IT shops looking to slash their printing costs need to be able to audit and limit staff printing jobs, according to a technology director at the Central Okanagan School District in B.C.
The school district, which serves 22,000 students and another 1,300 faculty staff, recently revamped its print management policies in the face of shrinking annual budgets and growing environmental pressures.
“We were printing 45 million copies per year to the tune of about $1 million,” said Jon Rever, director of instruction covering the K – 12 technology and education service portfolio for the school district.
After entering into a new managed print fleet contract in 2009, the school district tapped Plantation, Fla.-based Equitrac Corp. for its print management software. Equitrac, which has operates a software development office in Waterloo, Ont., provided software that can enable individual staff printing quotas and provide detailed auditing reports.
Rever said his goal after implementing the Equitrac product was to reduce total printed pages by 10 per cent among the district’s 1,300 faculty members. In its first full year at the school district, printing dropped 20 per cent and the IT department saved about $235,000.
“We gave every teacher $750 to do their printing for the year, which works out to 30,000 prints,” he said. “All of a sudden, there was an awareness when they pushed the print button.”
Rever added that the organization will continue to lower the printing budgets in the coming years.
The move to Equitrac also centralized the print services at each school, which allowed the organization to consolidate the amount of actual printing devices in use. It also allowed the school to track and generate reports on each staff members print jobs.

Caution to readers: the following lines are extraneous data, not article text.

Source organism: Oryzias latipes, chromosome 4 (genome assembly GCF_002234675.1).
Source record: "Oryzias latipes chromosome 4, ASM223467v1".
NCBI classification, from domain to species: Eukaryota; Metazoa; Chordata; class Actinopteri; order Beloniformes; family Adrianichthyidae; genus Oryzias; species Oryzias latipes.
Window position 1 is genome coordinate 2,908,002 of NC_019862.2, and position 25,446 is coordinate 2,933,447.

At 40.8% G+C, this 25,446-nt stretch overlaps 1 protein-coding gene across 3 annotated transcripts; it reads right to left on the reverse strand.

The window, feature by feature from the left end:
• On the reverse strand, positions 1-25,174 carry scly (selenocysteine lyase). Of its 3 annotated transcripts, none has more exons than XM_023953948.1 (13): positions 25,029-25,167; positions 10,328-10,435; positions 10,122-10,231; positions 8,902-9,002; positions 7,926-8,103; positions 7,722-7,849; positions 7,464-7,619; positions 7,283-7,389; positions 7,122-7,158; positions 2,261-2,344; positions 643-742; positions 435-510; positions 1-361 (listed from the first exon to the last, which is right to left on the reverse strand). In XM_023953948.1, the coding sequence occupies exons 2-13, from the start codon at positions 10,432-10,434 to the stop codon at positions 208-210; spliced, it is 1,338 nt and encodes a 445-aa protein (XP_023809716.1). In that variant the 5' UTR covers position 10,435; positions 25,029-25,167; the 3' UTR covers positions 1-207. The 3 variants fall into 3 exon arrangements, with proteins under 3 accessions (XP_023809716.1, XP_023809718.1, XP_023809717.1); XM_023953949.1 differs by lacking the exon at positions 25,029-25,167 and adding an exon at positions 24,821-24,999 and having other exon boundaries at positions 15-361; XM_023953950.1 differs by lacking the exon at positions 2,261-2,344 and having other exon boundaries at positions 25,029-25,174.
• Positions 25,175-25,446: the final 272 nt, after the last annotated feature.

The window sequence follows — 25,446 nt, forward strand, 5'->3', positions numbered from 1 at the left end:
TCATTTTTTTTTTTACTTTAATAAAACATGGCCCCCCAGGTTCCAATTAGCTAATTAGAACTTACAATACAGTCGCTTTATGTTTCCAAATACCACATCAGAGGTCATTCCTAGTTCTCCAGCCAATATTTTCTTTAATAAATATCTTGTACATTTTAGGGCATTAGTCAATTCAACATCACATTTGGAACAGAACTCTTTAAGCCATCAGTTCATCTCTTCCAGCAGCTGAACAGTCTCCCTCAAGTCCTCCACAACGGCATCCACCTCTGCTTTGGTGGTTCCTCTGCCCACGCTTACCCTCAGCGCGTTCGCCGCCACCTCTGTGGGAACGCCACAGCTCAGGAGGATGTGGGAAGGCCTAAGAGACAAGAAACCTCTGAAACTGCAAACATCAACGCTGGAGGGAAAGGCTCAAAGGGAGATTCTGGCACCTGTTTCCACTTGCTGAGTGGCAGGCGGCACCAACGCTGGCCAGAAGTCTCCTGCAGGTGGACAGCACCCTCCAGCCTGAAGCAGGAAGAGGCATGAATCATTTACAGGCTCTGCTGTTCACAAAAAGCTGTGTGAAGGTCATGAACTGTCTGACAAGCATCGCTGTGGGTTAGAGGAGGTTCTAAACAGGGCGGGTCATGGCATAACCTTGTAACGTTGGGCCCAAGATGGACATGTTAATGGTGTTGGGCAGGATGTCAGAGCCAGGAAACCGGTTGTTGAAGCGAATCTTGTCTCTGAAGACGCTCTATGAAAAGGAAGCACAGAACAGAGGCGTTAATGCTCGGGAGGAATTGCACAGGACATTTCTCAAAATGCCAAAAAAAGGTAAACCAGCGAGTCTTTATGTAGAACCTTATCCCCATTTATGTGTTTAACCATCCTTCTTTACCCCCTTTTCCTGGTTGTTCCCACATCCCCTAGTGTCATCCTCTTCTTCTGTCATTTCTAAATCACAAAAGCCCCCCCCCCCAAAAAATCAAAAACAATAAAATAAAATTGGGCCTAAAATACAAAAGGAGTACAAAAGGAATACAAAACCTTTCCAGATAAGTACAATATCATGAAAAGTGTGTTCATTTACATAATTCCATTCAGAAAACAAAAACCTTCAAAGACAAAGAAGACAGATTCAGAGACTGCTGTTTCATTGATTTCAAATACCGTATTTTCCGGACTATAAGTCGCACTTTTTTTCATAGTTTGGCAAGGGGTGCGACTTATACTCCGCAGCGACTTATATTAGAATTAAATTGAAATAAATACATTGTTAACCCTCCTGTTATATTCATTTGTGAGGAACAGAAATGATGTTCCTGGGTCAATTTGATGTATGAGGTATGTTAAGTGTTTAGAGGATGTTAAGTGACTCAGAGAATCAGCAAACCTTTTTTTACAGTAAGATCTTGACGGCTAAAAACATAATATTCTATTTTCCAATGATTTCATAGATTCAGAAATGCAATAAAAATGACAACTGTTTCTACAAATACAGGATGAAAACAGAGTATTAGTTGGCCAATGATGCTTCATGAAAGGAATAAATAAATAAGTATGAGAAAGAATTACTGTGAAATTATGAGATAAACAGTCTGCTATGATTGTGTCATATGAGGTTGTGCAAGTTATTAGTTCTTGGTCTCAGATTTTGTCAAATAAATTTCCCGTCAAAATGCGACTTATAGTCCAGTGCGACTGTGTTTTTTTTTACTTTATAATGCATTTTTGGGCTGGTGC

“It gave us the ability to identify individual users and hold them accountable,” Rever said, adding that prior to launching Equitrac’s product, the school district had no data into which users were printing large volumes of documents.
“We’ve configured the system to send out a monthly report to all principals at all the sites,” he said. “It comes by e-mail, they can open it up, see the users, jobs, number of pages and the cost. If they see a user that is way over the top, they can phone the central office and get a detailed report.”
Noel O’Dwyer, vice-president of marketing and strategic alliances with Equitrac, said the biggest contributor to cost reduction at a typical enterprise is education and change of behaviour among employees. But while setting printing limits and telling people about them will drive a certain level of change, he added, the ability for IT to get more insight into how many devices they own and how many pages are printed is also critical.
“Most companies have a good idea of what their printing costs are, but they don’t know why,” O’Dwyer said. “Knowing something and doing something about it is two different things.”
Creating a printing strategy that more efficiently allocates devices across an organization can only be achieved by centralizing print management and truly understanding usage needs, he added.
With the Equitrac product, O’Dwyer said, organizations can put rules in place for default black and white printing and track which documents are being printed and at what times. The product allows IT staff to generate over 100 different reporting templates for distribution to department heads or managers who want to keep their employee’s print jobs in check.